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Petya or NotPetya: the next day How Ransomware works & spreads

It is in progress the new massive wave of ransomware attacks which has caused chaos in airports, banks, businesses and many other governmental and non-governmental organizations across Europe. The reason for Petya (or NotPetya), a new form of ransomware that uses EternalBlue to penetrate Windows computers, similarly to WannaCry.

The main difference?

WannaCry, it was disastrous, but it was a tool full of bugs created by amateurs. Petya, according to experts, is not an amateur tool but a powerful ransomware that can infect any version of Windows, including Windows 10.

Petya or NotPetya

Let's see how it is spreading and how the destructive Ransomware works.

According to Kaspersky's security team, ransomware is based on a customized tool named «A to Minikatz» for its dissemination. This extracts the credentials needed for the spread, from process lsass.exe. Lsass or Local Security Authority Subsystem Service is one of the most critical files in the Windows system.

"Malware uses a variety of tools to spread across a network, infecting computers in the process. It uses a tweaked build of the Minikatz open source tool to extract the network administrator credentials from the machine's memory. It then uses these access elements to connect and execute commands to other machines by using them PsExec and WMIC to infect them. "

The attack is believed to have started through a susceptible information of the Ukrainian MeDoc software, which is used by many governmental organizations in the country. According to reports, this is the reason why Ukraine was hit more than all other countries.

Kaspersky reports that over 60 percent of the attacks took place in Ukraine and Russia is the second on the list with 30 percent. And these are just the initial findings of the company's ongoing research.


How does Petya work?

Once malware infects a computer, it stays idle for about an hour and then restarts the system. After the reboot, the files are encrypted and the victims receive an ransom note on their computer. During the reboot process, victims are warned not to end the system because they may lose their files.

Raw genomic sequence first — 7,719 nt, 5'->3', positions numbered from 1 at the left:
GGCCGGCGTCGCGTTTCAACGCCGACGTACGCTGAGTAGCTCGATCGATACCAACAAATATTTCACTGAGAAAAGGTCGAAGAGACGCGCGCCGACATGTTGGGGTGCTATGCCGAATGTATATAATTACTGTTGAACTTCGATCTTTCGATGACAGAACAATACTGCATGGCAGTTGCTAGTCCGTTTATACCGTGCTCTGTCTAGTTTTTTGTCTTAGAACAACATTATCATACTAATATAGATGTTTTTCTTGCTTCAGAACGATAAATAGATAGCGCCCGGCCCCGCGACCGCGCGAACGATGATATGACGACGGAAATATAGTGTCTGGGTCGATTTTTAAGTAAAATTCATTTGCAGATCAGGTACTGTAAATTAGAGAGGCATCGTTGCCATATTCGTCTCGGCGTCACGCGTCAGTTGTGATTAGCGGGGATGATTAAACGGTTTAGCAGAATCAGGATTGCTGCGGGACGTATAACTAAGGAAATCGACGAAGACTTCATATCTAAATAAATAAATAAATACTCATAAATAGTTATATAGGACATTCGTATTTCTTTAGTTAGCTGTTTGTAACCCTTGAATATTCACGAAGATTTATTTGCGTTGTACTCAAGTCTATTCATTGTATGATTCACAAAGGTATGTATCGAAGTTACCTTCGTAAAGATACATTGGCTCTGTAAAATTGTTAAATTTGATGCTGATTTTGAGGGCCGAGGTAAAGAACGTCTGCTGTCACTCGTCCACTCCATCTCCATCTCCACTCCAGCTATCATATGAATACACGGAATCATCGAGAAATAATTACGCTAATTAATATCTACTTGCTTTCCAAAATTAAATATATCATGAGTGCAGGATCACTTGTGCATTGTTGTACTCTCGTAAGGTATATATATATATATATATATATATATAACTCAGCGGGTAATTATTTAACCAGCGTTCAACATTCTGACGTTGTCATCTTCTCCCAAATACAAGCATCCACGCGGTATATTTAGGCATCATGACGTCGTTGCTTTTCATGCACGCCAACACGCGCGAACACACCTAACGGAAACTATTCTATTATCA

How many ransom have so far been paid?

As we have already mentioned, ransom payments are made to Bitcoins, and all transactions made in the attacker's wallet ID are shown in the following link:

https://bitref.com/1Mz7153HMuxXTuR2R1t78mGSdzaAtNbBWX

So far 42 payments have been made, about 4 BTC (~ $ 10.000).

Petya or NotPetya;

Symantec, as well as several other security companies and analysts, believe that new ransomware belongs to the Petya family. "Petya" ransomware was first detected in 2016, according to Symantec researchers.

"Petya is from 2016. It differs from standard ransomware because it does not only encrypt files, but it replaces and encrypts the master boot record (MBR), "the company said.

However, Kaspersky Lab appears to disagree with this approach, noting that it is a new form of ransomware that belongs to its own classification and appears for the first time, calling Ransomware as "NotPetya".

In any case, one is the only one: Petya or NotPetya is still intact, and this time there does not seem to be a Switch kill to stop his frantic course. All that remains is to see how all this will develop.

UPDATE 28 / 06 / 2017
In order to prevent a possible infection, users and administrators should make sure that their systems have the latest security update released by Microsoft to successfully address SMB exploits in Windows. The patch named "MS17-010" can be found at the following link: https://technet.microsoft.com/en-us/library/security/ms17-010.aspx In addition, SMBv1 should be disabled (see here how) and block access to the 137, 138, 139, and 445 ports.
UPDATE 29 / 06 / 2017
According to a Microsoft announcement, Microsoft Windows Defender finds the new ransomware format as 'Ransom: Win32 / Petya', so make sure you run the 1.247.197.0 version in order for antivirus to successfully prevent the threat.

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